Tuesday, August 27, 2013

Visiting a Reformed Temple (with Bonus Bar Mitzvah)

Why were we at temple?
Even though the building looked new, the heavy, engraved, metal doors looked old and beautiful. The sanctuary could have been any little church except that the central focus was shaped like a large scroll with a veil hanging in the center. On one side of the altar hung a series seven of candles with silver flames. On the other side hung a tree with seven silver leaves. I didn’t learn the real meanings of these, but they brought to mind the menorah and Jesse tree.  The rabbi began the Shabbat service with a story about trees and leaves. With Rosh Hashanah approaching, the message was return and renewal. They had two of their youngest members blow the shofar (ram horn). 

Most of the service was a series of psalms from the siddur, or prayer book. I followed the Hebrew as best I could, but I was really glad to have the English translation just below. I’ve been struggling lately with defining what worship is, but I felt that these prayers got it. We weren’t here for a lesson (even if a message was included), and we weren’t asking anything of God. We were merely gathered, setting aside time and individuality for an hour to acknowledge the magnificence of God. 

There was guitar accompaniment with the singing, and while I thought it sounded good, I wondered if there were members of the congregation who preferred a more old-style cantering. I’ve found at Catholic churches the guitars often miss the meaning of the lyrics and turn something deep (like the Sanctus, Sanctus, Sanctus and Agnus Dei) into a 1970s campfire song. While I didn’t get that feeling myself at temple, I just wondered if they face the same issue.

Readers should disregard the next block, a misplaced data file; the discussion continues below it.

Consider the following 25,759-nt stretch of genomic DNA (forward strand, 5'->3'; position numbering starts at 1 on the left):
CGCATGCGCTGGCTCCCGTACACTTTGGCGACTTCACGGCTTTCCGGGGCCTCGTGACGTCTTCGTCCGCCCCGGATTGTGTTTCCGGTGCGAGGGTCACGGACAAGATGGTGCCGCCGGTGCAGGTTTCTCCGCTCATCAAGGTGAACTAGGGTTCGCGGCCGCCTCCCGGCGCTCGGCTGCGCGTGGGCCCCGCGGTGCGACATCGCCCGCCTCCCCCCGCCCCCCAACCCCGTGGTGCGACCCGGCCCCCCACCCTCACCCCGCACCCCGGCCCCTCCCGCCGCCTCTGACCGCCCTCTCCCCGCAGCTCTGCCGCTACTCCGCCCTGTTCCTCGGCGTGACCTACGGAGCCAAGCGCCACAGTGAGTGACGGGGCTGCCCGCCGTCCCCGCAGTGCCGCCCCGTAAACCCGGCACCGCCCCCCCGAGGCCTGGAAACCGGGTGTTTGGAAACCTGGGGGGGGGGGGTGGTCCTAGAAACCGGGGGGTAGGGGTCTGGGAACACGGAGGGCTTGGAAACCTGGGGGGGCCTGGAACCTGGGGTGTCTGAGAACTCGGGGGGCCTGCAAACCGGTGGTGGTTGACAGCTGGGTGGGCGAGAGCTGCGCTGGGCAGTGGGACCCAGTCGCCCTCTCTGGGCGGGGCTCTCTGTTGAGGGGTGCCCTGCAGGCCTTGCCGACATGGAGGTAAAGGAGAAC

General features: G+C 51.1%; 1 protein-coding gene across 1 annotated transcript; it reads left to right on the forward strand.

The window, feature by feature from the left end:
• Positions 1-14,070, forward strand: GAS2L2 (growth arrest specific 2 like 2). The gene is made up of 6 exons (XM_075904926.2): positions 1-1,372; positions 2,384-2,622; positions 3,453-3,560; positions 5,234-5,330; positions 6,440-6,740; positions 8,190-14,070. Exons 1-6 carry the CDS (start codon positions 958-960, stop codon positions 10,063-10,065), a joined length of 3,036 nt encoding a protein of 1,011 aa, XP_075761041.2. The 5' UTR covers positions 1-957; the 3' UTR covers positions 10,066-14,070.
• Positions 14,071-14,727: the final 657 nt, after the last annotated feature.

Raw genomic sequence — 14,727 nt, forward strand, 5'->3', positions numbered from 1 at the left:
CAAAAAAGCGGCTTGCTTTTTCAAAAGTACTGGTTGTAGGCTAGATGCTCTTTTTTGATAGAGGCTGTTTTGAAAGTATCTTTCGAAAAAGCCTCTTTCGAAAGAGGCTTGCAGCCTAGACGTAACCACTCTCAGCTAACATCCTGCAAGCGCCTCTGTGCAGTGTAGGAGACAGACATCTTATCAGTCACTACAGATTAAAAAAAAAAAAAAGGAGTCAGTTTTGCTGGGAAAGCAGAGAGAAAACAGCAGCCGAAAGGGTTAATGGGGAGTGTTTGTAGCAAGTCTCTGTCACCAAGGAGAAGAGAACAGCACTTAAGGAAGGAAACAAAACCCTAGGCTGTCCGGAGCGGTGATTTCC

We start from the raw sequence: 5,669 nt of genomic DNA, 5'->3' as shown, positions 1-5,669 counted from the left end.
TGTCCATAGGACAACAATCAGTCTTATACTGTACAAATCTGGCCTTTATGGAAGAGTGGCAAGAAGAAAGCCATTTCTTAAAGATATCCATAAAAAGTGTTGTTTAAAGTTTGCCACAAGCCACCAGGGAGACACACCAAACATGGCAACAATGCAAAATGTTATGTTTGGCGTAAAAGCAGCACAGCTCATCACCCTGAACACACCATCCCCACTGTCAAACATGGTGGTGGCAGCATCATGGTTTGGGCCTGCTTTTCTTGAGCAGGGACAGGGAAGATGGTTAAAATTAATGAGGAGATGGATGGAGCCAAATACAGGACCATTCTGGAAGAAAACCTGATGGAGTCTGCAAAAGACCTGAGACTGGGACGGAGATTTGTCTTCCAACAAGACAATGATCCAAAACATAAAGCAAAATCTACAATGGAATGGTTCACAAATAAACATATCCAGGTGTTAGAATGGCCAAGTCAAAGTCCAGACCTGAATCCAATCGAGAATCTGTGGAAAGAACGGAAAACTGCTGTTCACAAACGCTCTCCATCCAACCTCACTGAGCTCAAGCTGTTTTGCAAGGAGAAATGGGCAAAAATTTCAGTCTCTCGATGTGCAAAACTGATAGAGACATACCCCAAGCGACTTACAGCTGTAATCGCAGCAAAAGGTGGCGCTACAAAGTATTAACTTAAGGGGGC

There was an overwhelming sense of community there. Perhaps it is a benefit of the congregation size (about 100) or because of the minority status, but it was clear that everyone knew everybody and looked out for one another. They were family. And while they did have visitors introduce themselves in service (which I hate), after service I felt welcomed but not overwhelmed. I feel like there are rough lines between cold, friendly, and pushy, and they toed friendly well.  

The sense of community was particularly obvious that evening because a young man was celebrating his bar mitzvah. He led several of the Hebrew prayers, and you could feel people jumping in a bit quicker to help him out. He was the stereotypical 13-year-old boy, that is, Awkward with a capital A. I thought he was adorable. He received several gifts from the congregation during the service, and there was the general sense that everyone knew him and was proud of him. While I felt like we were crashing his big day, I was really glad I got to see it. 

A lady commented how all the preparation seems like a lot of work for just one day, but how transforming that preparation is. Just the acts of preparing, studying, and training changes you, matures you. I have deep respect for rites of passage, a clear line to mark the start of adulthood. While I and several of my friends were confirmed at age 12-15, confirmation isn’t meant to be a rite to adulthood like a bar mitzvah and doesn’t serve the same purpose. The closest I can liken it to is how my home church treats high school graduation.  You’re honored for you accomplishment and given gifts from the church, but even more so, the community’s outpour of pride and love is overwhelming. It makes you want to be worthy of such affection.